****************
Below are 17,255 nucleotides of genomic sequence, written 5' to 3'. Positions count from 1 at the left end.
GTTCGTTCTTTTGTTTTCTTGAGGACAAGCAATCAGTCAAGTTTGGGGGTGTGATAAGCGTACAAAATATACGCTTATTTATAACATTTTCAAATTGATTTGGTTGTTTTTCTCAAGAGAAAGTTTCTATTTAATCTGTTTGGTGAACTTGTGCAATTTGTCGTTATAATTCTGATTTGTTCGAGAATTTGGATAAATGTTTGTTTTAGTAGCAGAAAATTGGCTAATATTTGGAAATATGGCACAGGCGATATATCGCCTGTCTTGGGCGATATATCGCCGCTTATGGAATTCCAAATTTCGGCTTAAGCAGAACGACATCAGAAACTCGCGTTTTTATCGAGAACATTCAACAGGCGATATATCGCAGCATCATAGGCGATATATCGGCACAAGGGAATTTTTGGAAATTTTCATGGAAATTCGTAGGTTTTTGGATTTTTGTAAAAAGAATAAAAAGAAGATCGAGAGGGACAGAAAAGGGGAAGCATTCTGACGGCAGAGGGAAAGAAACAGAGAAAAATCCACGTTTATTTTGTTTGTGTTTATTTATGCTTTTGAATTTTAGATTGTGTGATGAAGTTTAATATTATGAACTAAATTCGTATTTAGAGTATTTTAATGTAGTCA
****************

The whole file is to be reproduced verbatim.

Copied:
Below are 17,255 nucleotides of genomic sequence, written 5' to 3'. Positions count from 1 at the left end.
GTTCGTTCTTTTGTTTTCTTGAGGACAAGCAATCAGTCAAGTTTGGGGGTGTGATAAGCGTACAAAATATACGCTTATTTATAACATTTTCAAATTGATTTGGTTGTTTTTCTCAAGAGAAAGTTTCTATTTAATCTGTTTGGTGAACTTGTGCAATTTGTCGTTATAATTCTGATTTGTTCGAGAATTTGGATAAATGTTTGTTTTAGTAGCAGAAAATTGGCTAATATTTGGAAATATGGCACAGGCGATATATCGCCTGTCTTGGGCGATATATCGCCGCTTATGGAATTCCAAATTTCGGCTTAAGCAGAACGACATCAGAAACTCGCGTTTTTATCGAGAACATTCAACAGGCGATATATCGCAGCATCATAGGCGATATATCGGCACAAGGGAATTTTTGGAAATTTTCATGGAAATTCGTAGGTTTTTGGATTTTTGTAAAAAGAATAAAAAGAAGATCGAGAGGGACAGAAAAGGGGAAGCATTCTGACGGCAGAGGGAAAGAAACAGAGAAAAATCCACGTTTATTTTGTTTGTGTTTATTTATGCTTTTGAATTTTAGATTGTGTGATGAAGTTTAATATTATGAACTAAATTCGTATTTAGAGTATTTTAATGTAGTCA